How To Weatherproof Your Outdoor Furniture, According To An Expert

It's no secret that outdoor furniture can be almost as costly as interior furniture in many cases. There are so many options on the market, crafted from different types of materials to different fabrics if you've selected something with cushions. However, that investment isn't something you have to make every year or two — as Today's Patio reports, a lot of outdoor furniture can last well over a decade, up to 15 years. That is if you take care of it properly.

Unlike interior furniture, which can break down due to normal wear and tear from constantly using it, one of the biggest culprits for your outdoor furniture not lasting as long is the elements. As Proline Range Hoods explains, everything from sunshine to rain can potentially wear out your furniture more quickly. The key to its longevity is protecting it from those elements.

"An essential part of preparing your garden for the fall is ensuring your expensive garden furniture is weatherproofed, which isn't always as straightforward as it might seem," says Simon Barker, founder, editor, and lawncare expert at Grow Your Yard. "Giving your garden furniture a new coat of varnish is an obvious place to start, but there are other things you can do to protect your furniture and keep it looking its best."

In an exclusive interview with House Digest, Barker shared his expertise and gave us the inside scoop on exactly what to do to ensure your perfect outdoor furniture lasts for many seasons to come.

Repair wear and tear

The first step in protecting your outdoor furniture against the elements has absolutely nothing to do with weatherproofing — you need to begin by assessing the condition of your furniture pieces.

"Before you start weatherproofing your garden furniture, it's essential to check for any signs of wear and tear," Barker clarifies. In particular, he advises, "Look for cracks, chips, or flaking paint, and make sure that any moving parts are still in good working order. If you spot any problems, make sure you repair them before you start weatherproofing, as this will help extend your furniture's life."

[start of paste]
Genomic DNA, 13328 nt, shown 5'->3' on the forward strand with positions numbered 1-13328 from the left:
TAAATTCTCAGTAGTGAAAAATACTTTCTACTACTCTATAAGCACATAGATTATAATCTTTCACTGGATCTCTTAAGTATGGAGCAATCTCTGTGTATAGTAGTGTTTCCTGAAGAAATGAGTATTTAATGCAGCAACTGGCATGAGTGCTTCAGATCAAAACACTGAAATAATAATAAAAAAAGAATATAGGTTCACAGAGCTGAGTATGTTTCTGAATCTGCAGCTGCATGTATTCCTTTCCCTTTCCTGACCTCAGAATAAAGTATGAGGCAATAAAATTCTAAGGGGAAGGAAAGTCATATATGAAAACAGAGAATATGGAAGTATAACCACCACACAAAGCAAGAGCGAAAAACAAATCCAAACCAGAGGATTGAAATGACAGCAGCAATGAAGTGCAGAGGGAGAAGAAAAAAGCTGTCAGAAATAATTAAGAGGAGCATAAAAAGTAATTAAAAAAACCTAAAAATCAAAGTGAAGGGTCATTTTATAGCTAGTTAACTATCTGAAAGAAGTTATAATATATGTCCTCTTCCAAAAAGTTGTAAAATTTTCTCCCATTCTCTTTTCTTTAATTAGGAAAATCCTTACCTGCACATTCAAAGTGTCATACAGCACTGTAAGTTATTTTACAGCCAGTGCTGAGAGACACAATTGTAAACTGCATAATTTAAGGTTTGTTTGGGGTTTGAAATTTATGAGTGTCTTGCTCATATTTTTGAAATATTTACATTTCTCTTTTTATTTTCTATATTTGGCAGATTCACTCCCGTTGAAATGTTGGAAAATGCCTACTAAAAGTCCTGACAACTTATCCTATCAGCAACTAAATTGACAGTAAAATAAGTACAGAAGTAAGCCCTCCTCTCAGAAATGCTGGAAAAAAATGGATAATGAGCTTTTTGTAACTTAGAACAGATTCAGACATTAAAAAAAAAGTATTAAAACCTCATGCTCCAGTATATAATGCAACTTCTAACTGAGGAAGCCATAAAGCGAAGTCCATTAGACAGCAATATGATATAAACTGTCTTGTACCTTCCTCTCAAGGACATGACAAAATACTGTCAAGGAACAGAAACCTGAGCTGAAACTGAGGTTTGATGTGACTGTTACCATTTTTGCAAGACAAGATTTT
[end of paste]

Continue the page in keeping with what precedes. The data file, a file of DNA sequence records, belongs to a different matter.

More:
Yes, this adds a bit of time to preparing your furniture for the cooler seasons. However, issues like furniture rust can potentially stain the cushions and other textiles that are likely being stored with it, which means you could end up ruining multiple pieces.

Plus, from a convenience standpoint, when you finally lug out all your furniture again as the warm weather approaches, the last thing you'll want to do is spend hours making repairs and fixing things. If you take the time to do so as the first step in the process, not only will it help with your furniture's longevity, as Barker indicates, but it'll also make things a lot more convenient in the future.

Apply a coat of paint or varnish

There's no denying that a simple coat of paint can have a huge impact on your interior space. It can give a room a whole new feel and immediately freshen it up. Paint or varnish can likewise be transformative on outdoor furniture, although for reasons beyond aesthetics.

"One of the easiest ways to weatherproof your garden furniture is to give it a new coat of paint or varnish. This will help to protect it from the elements and keep it looking its best," Barker recommends. Paint can help cover any discoloration that may have occurred due to the furniture being out in the elements for the season, from sun bleaching to stains from certain plants. Both paint and varnish also add an extra protective barrier, as Barker highlights.

However, don't just grab the first can of paint or varnish you see or think you can just use the leftovers you have from an interior project. For best results, you'll want to ensure you're using the right materials. "Make sure you use a good quality paint or varnish designed explicitly for outdoor use and apply a few coats for some added protection," advises Barker.